If the number of nature books that have been published this spring correlates with a surge in action for nature, the planet should be just fine. Tomorrow night I shall be attending the launch of 'Wildling' by Isabella Tree which tells the story of the transformation of the Knepp Estate, next month I shall be helping to promote Mary Colwell's book Curlew Moon at the Hay Literary Festival and I hope to have time to read other new titles including Mark Cocker's Our Place and Peter Marren's Chasing the Ghost.
But, I have now read Tony Juniper's new book 'Rainforest' and so should you. It explains why rainforests are important, why they are in trouble and what has been and still needs to be done to save them. At the book launch in Cambridge earlier in the month Tony (who recently returned to the NGO world as Campaigns Director for WWF) gave a barnstorming performance bringing the book to life in his own inimitable fashion. Tony writes as he speaks - rooted in evidence, passion and great story-telling. Drawing upon nearly three decades of experience Tony delivers a wonderful rallying cry to all of us to step up for rainforests.
I write this the week after the launch of the latest BirdLife International assessment of the State of the World's Birds which reports that one in eight of all birds are globally threatened with extinction, the majority of which are found in tropical forests. If we want to save the world's threatened species and if we want to stop climate chaos (deforestation accounts for c18% of global greenhouse gas emissions), then we have to stop the rot and protect the remaining rainforests. Seven million hectares of forest are destroyed each year, driven by global demand for timber, paper and land for commodity crops and biofuels.
And some of this global demand is met provided by us - UK citizens. Research that the RSPB and WWF carried out has shown that between 2011-2016, the UK had an annual estimated overseas land footprint of 13.6 million hectares – an area more than half the size of the UK – to supply imports of just seven commodities: beef and leather, cocoa, palm oil, pulp and paper, rubber, soy and timber. What’s more, 44% of this footprint from UK imports is in high or very high risk areas for deforestation so clearly our consumption patterns have major impact on global nature.
This requires action both within tropical forest communities (such as the work we are doing with partners in Sierra Leone and Liberia in the Greater Gola Landscape) to find ways to improve their 'ownership' and protection of the forest, while also action by UK government and businesses to take strong action to eliminate illegal and unsustainable commodities from their supply chains.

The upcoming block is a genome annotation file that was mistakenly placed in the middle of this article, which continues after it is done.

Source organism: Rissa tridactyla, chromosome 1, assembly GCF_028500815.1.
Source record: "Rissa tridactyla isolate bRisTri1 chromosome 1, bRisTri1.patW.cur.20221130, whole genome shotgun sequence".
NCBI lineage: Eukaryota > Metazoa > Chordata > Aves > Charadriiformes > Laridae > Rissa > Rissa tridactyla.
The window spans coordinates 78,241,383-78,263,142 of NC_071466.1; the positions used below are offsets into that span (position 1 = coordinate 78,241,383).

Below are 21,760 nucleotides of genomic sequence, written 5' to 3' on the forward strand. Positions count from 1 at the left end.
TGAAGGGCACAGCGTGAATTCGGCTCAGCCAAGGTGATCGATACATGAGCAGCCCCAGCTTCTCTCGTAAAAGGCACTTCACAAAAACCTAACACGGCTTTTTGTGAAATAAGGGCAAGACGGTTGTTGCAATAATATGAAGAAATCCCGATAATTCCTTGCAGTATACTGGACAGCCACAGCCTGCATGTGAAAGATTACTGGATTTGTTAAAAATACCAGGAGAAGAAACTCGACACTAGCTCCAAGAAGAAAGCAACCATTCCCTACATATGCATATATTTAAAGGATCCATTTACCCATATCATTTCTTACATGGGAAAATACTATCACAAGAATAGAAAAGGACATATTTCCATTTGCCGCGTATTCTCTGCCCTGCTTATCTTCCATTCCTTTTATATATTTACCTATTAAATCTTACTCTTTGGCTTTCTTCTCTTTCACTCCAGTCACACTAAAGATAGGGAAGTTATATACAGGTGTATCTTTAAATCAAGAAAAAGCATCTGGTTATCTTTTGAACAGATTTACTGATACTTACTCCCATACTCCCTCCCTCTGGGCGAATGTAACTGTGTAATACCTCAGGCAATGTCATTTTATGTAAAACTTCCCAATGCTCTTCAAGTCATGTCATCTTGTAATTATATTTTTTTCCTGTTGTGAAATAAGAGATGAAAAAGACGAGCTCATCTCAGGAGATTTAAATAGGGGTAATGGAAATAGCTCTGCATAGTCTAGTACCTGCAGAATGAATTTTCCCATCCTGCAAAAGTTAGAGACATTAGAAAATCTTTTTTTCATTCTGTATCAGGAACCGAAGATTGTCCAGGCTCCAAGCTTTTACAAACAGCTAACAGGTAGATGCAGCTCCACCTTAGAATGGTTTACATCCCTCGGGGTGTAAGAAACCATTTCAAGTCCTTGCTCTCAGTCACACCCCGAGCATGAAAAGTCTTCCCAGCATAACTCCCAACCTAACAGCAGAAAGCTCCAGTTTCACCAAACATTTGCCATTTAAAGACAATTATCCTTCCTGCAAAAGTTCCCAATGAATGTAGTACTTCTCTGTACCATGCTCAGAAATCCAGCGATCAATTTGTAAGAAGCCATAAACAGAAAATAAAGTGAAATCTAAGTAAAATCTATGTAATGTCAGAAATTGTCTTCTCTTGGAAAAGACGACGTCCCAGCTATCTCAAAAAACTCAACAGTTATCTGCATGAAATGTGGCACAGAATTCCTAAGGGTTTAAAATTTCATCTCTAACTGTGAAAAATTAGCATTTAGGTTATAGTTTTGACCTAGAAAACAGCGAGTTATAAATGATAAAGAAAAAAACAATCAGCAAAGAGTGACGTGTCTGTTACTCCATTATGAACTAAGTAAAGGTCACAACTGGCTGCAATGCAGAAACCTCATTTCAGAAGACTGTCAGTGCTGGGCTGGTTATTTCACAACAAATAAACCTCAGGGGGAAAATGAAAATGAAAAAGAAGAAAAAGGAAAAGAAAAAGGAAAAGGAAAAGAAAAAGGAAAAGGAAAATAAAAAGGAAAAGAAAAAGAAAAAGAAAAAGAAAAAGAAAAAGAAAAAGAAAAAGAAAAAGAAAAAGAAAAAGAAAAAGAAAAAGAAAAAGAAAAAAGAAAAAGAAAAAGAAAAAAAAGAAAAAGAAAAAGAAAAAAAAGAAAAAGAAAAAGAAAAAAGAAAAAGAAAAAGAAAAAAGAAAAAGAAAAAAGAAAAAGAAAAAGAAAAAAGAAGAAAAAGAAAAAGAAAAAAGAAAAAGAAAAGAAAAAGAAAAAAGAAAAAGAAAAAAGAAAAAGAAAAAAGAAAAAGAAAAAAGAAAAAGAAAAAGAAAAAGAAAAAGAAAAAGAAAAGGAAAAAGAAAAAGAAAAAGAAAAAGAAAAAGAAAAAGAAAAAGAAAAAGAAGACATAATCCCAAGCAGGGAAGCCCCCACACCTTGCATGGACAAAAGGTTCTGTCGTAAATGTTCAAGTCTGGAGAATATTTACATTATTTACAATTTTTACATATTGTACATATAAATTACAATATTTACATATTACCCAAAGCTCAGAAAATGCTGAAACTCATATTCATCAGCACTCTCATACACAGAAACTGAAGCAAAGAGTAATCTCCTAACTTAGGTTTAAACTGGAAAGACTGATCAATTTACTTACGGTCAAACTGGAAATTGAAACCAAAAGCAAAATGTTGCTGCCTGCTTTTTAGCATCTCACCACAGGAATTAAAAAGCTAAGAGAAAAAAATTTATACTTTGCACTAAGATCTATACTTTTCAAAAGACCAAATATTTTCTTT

Stronger protection of remaining forests is essential, which is why we celebrated the launch of the Gola Forest National Park last week, but we also need the governments in the Global North to play their part within tropical forested countries. Governments have, through the UN Framework Convention on Climate Change, committed to financially contributing to climate action, including forest protection, in the Global South. The UK, for example, has committed to £5.8 billion through its International Climate Fund (ICF) for the period April 2016 to April 2021. This all comes out of the 0.7% of GDP ODA commitment and it is designed to support both climate mitigation and adaptation activities and the aim was to spend about 20% on forests.
When the ICF was scrutinised by the Independent Commission for Aid Impact (ICAI) in 2014, of the £1491.7 million spent to date £155 million (c10%) went on forests, about 1/3 via the World Bank and only 1/3 bilaterally to countries (two projects in Brazil and one in Columbia). As far as we could work out, this general trend has continued or possibly worsened. The government seems to have dropped its commitment to spend about 20% of the ICF money on forests. This is a problem – as forests need more, not less investment.
And, of course, if anyone needed any further reason for taking action, then when you celebrate the return of the cuckoos, wood warblers, pied flycatchers and swifts this spring, remember that they spend most of our winter on the edge of tropical forests of West Africa. These sub-Saharan migrants are rapidly declining and we need cooperation across the flyway to protect them. That's why the RSPB has joined forces with other BirdLife partners across the East Atlantic Flyway to build a powerful coalition for action.
I'll leave the final words to Tony...
"We know all we need to know... What it requires now is for all of us who are in a position to help to join in with this historic task. This is not only a call to action for company executives and government ministers, but all the rest of us, in looking carefully at who we vote for, what we and consume... There's no reason why we must continue to watch the inexorable decline of the tropical rainforests. We can save most of what is left and put back much of what's gone, if we want to."
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